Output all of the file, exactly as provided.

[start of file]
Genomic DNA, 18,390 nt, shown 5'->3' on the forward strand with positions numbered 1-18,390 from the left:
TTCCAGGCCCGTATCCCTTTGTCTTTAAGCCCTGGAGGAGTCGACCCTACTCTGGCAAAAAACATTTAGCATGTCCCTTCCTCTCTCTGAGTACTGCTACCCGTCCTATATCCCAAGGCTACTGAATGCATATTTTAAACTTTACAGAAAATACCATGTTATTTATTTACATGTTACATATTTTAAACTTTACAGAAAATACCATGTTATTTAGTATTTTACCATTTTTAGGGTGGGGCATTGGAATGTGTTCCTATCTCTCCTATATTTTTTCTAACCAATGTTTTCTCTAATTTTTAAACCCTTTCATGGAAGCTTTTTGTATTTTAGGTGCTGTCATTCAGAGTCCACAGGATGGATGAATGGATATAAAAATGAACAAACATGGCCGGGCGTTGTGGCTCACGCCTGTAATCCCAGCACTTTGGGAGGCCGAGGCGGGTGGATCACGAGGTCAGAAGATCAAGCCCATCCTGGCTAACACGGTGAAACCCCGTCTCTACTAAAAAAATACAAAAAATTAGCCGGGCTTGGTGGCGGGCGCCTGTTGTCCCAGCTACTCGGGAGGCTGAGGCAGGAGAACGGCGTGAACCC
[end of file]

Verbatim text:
Genomic DNA, 18,390 nt, shown 5'->3' on the forward strand with positions numbered 1-18,390 from the left:
TTCCAGGCCCGTATCCCTTTGTCTTTAAGCCCTGGAGGAGTCGACCCTACTCTGGCAAAAAACATTTAGCATGTCCCTTCCTCTCTCTGAGTACTGCTACCCGTCCTATATCCCAAGGCTACTGAATGCATATTTTAAACTTTACAGAAAATACCATGTTATTTATTTACATGTTACATATTTTAAACTTTACAGAAAATACCATGTTATTTAGTATTTTACCATTTTTAGGGTGGGGCATTGGAATGTGTTCCTATCTCTCCTATATTTTTTCTAACCAATGTTTTCTCTAATTTTTAAACCCTTTCATGGAAGCTTTTTGTATTTTAGGTGCTGTCATTCAGAGTCCACAGGATGGATGAATGGATATAAAAATGAACAAACATGGCCGGGCGTTGTGGCTCACGCCTGTAATCCCAGCACTTTGGGAGGCCGAGGCGGGTGGATCACGAGGTCAGAAGATCAAGCCCATCCTGGCTAACACGGTGAAACCCCGTCTCTACTAAAAAAATACAAAAAATTAGCCGGGCTTGGTGGCGGGCGCCTGTTGTCCCAGCTACTCGGGAGGCTGAGGCAGGAGAACGGCGTGAACCC